“A lot of people talk community assets but then bring in outside experts to fix the neighborhood. We have to defend the power of the local.” Jody Kretzmann
As I continue to reflect on the lessons I learned from the ABCD Festival in England earlier this summer, it is the challenges facing ABCD that I am drawn back to. Repeatedly throughout the conference I heard frustrations that ABCD language is finding its way into many conversations but when you look at what is called “asset-based”, what you find is not actually citizen-driven but simply institutions that are using asset-based language without practicing ABCD.
One speaker suggested that we change the acronym from Asset-based Community Development to Asset-Based Citizen-Driven. I have begun to adopt citizen driven language because it is what differentiates true ABCD from efforts that are simply using ABCD language.
I thought a lot about how this adoption of the ABCD language without the practice is impacting those of us who are ABCD practitioners. Many shared that language without practice is watering down the movement, making the language meaningless and creating confusion about what ABCD truly represents. In speaking with my own Communities First Association colleagues, we have all struggled to find a way of vetting ABCD efforts that leads to a consistent understanding and application of ABCD philosophy and practice.
The best way to determine if an effort founded on authentic ABCD practices is to ask the question that John McKnight and Jody Kretzmann asked when they first began researching ABCD.
“Can you tell us what people have done here together to make things better?”
This question focuses on the fruit that is born out of authentic practice. Throughout the conference, I asked many people to tell me about the ordinary citizens in their community who were working together for change. Instead of naming citizens who were working together, I often got stories of how their agency or non-profit is engaging the citizens in programs that are designed and run by the agency. This is exactly the threat that Kretzmann is naming.
John McKnight asked another important question, “Who are the producers?” If the community development effort is being produced by an institution and citizens are simply asked to give input or to serve in the effort, it is not citizen-driven and therefore, not ABCD.
Here is an example of the difference.
In Hillside Court, a number of fathers got together and started throwing a football around on Saturday mornings with the boys from the neighborhood. Before they knew it, the boys would come to their door every day to ask them to play football with them. After a few months, the boys started talking about forming their own football league. The men saw how important it was to these young boys to have their own neighborhood team and they found that they really enjoyed coaching. With the help of two of our congregational partners and a private football league, they had their own team. A year later, they were allowed to play in the city Parks and Recreation league. Today they have basketball, baseball, cheerleading and football teams for all age groups. It is still run by residents, coached by volunteers who are residents and funded through a resident-led organization called Hillside Court Partnership but is now also supported by the city Parks and Recreation department. This is a pure ABCD effort.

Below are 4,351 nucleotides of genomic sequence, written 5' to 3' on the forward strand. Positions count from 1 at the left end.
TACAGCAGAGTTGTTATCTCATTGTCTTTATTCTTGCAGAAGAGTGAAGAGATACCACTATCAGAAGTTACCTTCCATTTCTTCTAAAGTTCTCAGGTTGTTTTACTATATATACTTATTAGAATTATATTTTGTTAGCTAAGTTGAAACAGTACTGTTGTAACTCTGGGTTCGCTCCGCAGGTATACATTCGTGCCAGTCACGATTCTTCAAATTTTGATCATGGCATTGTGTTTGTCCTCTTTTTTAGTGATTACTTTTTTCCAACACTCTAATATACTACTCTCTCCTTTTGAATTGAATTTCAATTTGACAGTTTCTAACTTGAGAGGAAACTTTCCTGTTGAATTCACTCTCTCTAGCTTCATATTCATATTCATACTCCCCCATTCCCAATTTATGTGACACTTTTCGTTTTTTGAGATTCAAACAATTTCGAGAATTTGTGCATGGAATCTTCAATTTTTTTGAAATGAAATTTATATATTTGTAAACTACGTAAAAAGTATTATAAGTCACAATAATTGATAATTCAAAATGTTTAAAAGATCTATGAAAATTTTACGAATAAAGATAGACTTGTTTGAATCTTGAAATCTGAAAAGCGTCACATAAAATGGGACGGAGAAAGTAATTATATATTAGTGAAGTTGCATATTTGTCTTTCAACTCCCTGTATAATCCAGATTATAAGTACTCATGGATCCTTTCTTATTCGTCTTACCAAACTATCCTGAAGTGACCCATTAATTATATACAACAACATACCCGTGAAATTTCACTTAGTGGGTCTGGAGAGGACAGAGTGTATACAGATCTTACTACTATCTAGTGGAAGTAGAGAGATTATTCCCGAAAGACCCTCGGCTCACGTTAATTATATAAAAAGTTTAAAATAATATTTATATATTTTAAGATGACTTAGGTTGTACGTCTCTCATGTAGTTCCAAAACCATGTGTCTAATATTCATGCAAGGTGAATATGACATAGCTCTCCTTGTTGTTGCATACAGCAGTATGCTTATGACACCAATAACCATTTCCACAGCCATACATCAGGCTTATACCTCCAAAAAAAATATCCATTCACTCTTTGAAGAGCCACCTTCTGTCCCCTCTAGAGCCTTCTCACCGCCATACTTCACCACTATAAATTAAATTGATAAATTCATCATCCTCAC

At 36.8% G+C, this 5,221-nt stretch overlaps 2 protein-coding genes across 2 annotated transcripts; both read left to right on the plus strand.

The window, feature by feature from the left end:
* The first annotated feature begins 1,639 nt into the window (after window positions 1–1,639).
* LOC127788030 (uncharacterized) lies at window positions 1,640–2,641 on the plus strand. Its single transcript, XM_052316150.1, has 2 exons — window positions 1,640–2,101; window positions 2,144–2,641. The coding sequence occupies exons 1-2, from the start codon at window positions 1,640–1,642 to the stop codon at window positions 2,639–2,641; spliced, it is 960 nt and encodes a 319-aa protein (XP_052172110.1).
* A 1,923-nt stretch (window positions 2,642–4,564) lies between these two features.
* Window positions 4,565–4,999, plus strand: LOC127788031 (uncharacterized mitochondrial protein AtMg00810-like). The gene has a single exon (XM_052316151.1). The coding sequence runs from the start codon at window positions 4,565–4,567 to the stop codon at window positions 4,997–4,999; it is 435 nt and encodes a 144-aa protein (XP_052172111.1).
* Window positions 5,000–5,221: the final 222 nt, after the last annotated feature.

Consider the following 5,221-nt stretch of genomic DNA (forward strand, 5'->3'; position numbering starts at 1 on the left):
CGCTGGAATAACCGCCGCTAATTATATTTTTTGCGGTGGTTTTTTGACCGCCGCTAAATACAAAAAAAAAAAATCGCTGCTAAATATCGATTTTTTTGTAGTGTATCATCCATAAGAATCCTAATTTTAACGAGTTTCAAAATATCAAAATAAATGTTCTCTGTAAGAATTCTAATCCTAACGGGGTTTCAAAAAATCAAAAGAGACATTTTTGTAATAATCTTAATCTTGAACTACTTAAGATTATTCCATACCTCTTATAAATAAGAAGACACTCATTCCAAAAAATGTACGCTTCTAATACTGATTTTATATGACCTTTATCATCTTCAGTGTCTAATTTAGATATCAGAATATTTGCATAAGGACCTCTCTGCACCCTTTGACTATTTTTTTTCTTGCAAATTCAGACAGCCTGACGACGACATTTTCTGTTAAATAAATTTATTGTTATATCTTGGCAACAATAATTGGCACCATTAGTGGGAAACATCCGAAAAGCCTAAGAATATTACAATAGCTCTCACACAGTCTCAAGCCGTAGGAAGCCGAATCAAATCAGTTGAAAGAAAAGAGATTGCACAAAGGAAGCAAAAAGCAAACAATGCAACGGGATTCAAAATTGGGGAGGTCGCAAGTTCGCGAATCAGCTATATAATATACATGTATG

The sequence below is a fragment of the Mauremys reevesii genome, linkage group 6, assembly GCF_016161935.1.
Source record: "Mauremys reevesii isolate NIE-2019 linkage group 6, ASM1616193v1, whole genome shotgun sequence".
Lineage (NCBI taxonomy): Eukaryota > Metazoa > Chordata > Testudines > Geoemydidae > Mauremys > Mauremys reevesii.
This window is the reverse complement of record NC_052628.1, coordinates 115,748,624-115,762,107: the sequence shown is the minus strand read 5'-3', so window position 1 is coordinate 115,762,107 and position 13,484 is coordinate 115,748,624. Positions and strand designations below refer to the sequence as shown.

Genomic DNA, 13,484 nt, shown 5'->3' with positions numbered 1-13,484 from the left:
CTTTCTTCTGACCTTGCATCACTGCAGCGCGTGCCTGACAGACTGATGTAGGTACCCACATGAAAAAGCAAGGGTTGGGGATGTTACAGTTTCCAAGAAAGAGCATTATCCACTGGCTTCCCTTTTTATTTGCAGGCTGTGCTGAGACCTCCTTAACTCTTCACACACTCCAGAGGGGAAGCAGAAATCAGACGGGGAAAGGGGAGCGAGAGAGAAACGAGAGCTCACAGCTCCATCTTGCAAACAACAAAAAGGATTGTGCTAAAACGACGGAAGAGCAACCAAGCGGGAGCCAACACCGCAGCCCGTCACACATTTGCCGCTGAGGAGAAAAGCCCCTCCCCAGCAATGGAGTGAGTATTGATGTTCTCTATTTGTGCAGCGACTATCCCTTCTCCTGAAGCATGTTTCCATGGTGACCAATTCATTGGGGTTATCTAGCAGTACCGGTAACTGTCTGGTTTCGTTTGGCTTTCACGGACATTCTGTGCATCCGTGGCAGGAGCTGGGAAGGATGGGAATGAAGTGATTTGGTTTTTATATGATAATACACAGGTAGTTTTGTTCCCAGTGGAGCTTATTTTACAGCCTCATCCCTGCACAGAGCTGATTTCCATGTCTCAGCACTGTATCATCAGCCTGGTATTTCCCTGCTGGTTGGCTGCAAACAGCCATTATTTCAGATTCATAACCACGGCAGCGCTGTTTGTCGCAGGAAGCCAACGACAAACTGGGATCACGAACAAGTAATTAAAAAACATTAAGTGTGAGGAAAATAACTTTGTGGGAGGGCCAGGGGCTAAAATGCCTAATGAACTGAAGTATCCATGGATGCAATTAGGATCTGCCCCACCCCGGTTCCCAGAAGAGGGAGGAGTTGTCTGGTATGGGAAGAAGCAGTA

In the nearby community of Bellmeade, a new school was built. That school has a new gym and a wonderful practice field. Parks and Recreation runs that center and offers football, basketball, and baseball through that center. The coaches are hired by Parks and Recreation to coach the children of the neighborhood. They actively recruit parents to volunteer. It is a great program. They have professionally trained and skilled coaches who are paid for their coaching skills. This center is an asset to the community, but it is not an asset-based citizen-driven program. It is run by an institution that produces programming for citizens to consume. Volunteers are plugging into a program, they are not creating it or directing it.
In Hillside, the residents are the producers. In Bellmeade, the residents are consumers.
I had someone say to me recently, “I think it is a shame that the Hillside kids refuse to play in the Bellmeade teams. The Bellmeade teams are much more competitive and they would win more games if they combined teams.”
What my well-meaning friend can’t see is that this is not about sports. It’s about the heart and soul of a community. That team means the world to the Hillside community. They fought long and hard to be a recognized team, to have the opportunity to compete with other communities. It’s not about winning or losing it’s about having the ability to create their own future and to shape the future of their youth and their community. These coaches do what they do, not because they are paid to care about the kids but because they feel called to care for these kids.
If you were to show up as an outsider to the Hillside verses Bellmeade ballgame, you will likely have no idea how each of these teams is impacting their community. If the goal is to have a professionally run program with a competitive team, Bellmeade would be considered the successful program. If instead your goal is to strengthen a community, there is no doubt that the Hillside team is the real winner.
So, I leave you with these two questions courtesy of John McKnight:
Can you tell us what people have done here together to make things better?
Who are the producers and who are consumers of your community development efforts?